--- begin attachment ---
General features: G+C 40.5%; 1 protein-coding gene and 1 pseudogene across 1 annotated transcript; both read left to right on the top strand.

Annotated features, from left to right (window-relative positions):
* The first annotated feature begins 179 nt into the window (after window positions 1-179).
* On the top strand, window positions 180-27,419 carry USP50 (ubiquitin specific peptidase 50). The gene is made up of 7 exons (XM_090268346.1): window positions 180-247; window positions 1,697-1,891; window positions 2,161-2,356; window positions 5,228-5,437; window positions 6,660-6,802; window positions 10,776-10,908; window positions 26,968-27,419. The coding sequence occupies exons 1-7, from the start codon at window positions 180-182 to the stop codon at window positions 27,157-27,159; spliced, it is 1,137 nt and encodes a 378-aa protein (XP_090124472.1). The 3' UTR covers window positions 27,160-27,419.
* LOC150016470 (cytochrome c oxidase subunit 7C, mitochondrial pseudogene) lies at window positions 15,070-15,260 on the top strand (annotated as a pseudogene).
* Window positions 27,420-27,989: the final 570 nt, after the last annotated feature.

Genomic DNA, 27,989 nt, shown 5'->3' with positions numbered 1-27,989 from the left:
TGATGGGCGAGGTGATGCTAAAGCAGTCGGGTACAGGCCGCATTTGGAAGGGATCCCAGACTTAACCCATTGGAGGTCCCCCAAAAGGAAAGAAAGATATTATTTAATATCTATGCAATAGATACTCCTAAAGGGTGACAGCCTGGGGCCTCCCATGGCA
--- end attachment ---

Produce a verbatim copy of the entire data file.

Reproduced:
General features: G+C 40.5%; 1 protein-coding gene and 1 pseudogene across 1 annotated transcript; both read left to right on the top strand.

Annotated features, from left to right (window-relative positions):
* The first annotated feature begins 179 nt into the window (after window positions 1-179).
* On the top strand, window positions 180-27,419 carry USP50 (ubiquitin specific peptidase 50). The gene is made up of 7 exons (XM_090268346.1): window positions 180-247; window positions 1,697-1,891; window positions 2,161-2,356; window positions 5,228-5,437; window positions 6,660-6,802; window positions 10,776-10,908; window positions 26,968-27,419. The coding sequence occupies exons 1-7, from the start codon at window positions 180-182 to the stop codon at window positions 27,157-27,159; spliced, it is 1,137 nt and encodes a 378-aa protein (XP_090124472.1). The 3' UTR covers window positions 27,160-27,419.
* LOC150016470 (cytochrome c oxidase subunit 7C, mitochondrial pseudogene) lies at window positions 15,070-15,260 on the top strand (annotated as a pseudogene).
* Window positions 27,420-27,989: the final 570 nt, after the last annotated feature.

Genomic DNA, 27,989 nt, shown 5'->3' with positions numbered 1-27,989 from the left:
TGATGGGCGAGGTGATGCTAAAGCAGTCGGGTACAGGCCGCATTTGGAAGGGATCCCAGACTTAACCCATTGGAGGTCCCCCAAAAGGAAAGAAAGATATTATTTAATATCTATGCAATAGATACTCCTAAAGGGTGACAGCCTGGGGCCTCCCATGGCA